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Heritage Farm is one of Huntington’s best-kept secrets with everything from cozy bed and breakfast inns to spacious banquet facilities to suit your next social gathering.

Article by Marla Brannan
Photography by David E. Fattaleh

According to Mike Perry, owner and operator of Huntington’s Heritage Farm Village and Museum, guaranteeing a lasting museum can be a challenge. So the retired attorney and banker, along with his wife Henriella, figured out a more secure source of revenue than just the price of admission – using the beautiful structures at Heritage Farm in an alternative fashion. In so doing, the Farm has become Huntington’s hidden hideaway. With four bed and breakfasts, it’s the perfect close-to-home romantic getaway or alternative to downtown lodging for out-of- town guests.

Located just two miles from Fifth Street hill on Harvey Road in Wayne County, Heritage Farm Village and Museum is a collection of more than 15 authentically outfitted buildings ranging from a one-room schoolhouse and general store to a blacksmith shop and sawmill. But what many people may not realize is that four antiques-filled homes, the church, the Welcome Center and Heritage Hall are all available for rent at extremely reasonable rates. The bed and breakfasts (Strawberry, Hollyberry, Blackberry and Apple Butter Inns) look and feel rustic with log walls, period pieces and wood burning fireplaces, but are actually fully modern with kitchens, heating and air conditioning, laundry facilities and a pool. As Mr. Perry says, “The Farm merges our extraordinary heritage with the beauty and conveniences of our modern society – atmosphere and convenience – six blocks from the city limits.”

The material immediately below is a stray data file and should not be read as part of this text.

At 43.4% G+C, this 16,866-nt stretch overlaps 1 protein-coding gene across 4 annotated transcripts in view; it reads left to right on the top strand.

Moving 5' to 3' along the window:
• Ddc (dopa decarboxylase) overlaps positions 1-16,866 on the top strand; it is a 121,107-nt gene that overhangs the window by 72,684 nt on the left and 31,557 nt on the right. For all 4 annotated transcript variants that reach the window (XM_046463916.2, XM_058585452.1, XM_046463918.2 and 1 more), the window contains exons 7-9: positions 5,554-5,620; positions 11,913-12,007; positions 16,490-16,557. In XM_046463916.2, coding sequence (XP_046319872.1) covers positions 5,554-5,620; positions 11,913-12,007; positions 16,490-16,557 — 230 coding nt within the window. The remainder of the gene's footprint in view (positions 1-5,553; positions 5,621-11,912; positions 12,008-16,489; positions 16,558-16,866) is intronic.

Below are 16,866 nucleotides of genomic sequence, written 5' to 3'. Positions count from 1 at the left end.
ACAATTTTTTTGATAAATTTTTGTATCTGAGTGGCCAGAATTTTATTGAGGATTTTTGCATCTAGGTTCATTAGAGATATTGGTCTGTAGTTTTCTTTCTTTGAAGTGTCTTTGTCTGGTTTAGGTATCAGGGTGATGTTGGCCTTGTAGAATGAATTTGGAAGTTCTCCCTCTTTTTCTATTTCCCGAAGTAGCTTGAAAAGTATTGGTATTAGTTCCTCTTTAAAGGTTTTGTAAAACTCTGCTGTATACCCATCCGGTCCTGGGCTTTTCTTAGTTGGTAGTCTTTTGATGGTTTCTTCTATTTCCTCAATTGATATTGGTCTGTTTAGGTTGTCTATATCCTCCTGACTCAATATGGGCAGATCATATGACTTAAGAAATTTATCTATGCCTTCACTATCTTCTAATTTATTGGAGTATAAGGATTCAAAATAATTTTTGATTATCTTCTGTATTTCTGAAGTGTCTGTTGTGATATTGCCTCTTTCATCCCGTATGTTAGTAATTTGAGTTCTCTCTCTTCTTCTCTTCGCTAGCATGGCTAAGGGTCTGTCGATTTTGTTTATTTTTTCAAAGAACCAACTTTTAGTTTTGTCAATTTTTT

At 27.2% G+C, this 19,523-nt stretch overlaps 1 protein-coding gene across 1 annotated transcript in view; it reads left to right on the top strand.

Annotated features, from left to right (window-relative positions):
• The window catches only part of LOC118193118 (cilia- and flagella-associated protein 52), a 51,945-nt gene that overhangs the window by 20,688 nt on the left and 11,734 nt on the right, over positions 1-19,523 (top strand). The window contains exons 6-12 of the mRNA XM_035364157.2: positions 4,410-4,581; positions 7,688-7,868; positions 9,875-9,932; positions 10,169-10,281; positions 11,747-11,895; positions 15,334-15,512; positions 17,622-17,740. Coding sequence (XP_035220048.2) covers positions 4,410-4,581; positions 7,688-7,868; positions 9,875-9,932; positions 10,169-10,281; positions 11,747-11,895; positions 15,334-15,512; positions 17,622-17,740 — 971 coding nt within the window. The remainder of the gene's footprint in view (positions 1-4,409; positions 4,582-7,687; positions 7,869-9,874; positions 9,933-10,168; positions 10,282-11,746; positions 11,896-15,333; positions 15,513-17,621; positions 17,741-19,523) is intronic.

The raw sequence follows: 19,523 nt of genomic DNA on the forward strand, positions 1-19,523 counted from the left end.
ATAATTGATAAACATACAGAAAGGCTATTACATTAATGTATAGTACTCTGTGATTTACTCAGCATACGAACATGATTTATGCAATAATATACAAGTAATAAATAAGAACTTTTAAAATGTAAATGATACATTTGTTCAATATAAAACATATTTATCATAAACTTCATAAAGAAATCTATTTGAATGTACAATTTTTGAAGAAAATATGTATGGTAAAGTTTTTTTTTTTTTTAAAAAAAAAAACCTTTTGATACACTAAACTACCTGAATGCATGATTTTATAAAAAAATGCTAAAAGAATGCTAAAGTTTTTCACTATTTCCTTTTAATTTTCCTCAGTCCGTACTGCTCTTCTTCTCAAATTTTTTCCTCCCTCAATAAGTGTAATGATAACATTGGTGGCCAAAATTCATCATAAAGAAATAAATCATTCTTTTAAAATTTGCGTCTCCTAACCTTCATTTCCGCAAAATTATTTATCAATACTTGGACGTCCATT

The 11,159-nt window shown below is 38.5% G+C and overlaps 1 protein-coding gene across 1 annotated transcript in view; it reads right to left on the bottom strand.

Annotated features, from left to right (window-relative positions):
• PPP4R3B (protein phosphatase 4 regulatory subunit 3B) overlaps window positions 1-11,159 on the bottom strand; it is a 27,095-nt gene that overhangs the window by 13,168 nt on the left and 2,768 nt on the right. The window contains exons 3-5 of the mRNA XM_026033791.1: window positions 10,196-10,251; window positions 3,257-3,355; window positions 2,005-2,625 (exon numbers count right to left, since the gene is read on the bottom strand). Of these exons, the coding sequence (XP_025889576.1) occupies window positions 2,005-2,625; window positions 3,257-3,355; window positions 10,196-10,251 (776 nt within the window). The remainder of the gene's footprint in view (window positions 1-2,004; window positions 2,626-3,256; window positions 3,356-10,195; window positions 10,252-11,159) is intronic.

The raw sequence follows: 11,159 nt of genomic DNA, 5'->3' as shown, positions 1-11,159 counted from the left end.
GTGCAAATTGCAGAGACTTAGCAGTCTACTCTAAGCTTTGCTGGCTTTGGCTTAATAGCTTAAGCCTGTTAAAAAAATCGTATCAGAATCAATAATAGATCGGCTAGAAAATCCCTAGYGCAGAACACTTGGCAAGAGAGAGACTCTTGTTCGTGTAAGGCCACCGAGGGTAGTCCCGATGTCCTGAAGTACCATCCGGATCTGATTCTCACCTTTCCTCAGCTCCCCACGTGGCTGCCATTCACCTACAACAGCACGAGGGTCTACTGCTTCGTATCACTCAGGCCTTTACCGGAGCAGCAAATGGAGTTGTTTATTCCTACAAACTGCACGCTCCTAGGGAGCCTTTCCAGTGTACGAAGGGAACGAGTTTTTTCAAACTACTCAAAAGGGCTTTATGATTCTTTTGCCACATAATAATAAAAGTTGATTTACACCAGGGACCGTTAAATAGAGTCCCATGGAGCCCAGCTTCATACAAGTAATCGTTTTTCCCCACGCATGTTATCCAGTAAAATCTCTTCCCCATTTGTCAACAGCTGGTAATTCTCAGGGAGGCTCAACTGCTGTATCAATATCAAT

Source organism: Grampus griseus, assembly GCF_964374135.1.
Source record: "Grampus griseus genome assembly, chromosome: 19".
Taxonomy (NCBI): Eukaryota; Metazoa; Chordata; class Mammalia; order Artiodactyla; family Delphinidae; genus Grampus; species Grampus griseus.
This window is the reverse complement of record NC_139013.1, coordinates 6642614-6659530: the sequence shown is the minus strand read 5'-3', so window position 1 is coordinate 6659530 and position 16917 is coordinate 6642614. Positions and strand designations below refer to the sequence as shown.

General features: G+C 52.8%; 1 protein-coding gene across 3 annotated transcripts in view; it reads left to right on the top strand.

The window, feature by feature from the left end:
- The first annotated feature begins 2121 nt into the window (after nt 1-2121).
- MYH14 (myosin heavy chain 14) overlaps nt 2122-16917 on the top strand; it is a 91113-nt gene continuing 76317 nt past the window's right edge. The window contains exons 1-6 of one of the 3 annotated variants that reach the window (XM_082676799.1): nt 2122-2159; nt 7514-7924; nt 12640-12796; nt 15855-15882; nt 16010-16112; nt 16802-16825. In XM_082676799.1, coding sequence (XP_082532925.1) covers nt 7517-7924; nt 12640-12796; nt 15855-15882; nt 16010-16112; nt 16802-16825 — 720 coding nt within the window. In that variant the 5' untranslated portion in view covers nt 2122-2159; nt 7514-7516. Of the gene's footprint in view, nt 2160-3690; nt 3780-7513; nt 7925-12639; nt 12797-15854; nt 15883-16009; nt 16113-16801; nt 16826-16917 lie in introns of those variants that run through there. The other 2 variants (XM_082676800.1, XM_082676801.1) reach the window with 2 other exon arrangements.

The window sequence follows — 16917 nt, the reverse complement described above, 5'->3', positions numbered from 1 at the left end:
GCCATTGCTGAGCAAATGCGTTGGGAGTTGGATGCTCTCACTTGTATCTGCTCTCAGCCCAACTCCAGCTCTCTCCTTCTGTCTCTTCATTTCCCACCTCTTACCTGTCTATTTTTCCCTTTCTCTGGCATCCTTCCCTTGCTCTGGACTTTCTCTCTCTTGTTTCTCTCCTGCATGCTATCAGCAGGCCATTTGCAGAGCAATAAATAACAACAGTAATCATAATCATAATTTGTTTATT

Heritage Farm grew out of Mike and Henriella’s desire to not just preserve our Appalachian heritage, but to show the world (and ourselves) that it is something of which to be proud. “One of our challenges in West Virginia is that people have either quit dreaming or they have low self-esteem, and I’ve become convinced that no one outside the state will think more highly of us than we think of ourselves. We think that when people come through the Museum they’ll see their ancestors in a different light. The story that’s never been told is the wonderful story of those who came down the rivers and over the mountains and created this marvelous quality of life. They got lost between the settlement of the East Coast and the western movement. What about them? The ‘good old days’ weren’t so good – but the people were! We should be immensely proud of our Appalachian heritage. These people were ingenious in the variety of ways they could live off the land and were as self-reliant as any group of people I’ve identified in this country since our Native Americans. Give me two hours at the Museum and people, whether from Appalachia or not, can’t help but leave with an appreciation of these people and who we are and why we have every right to be proud. That’s why we’re delighted to have people from all over visit.”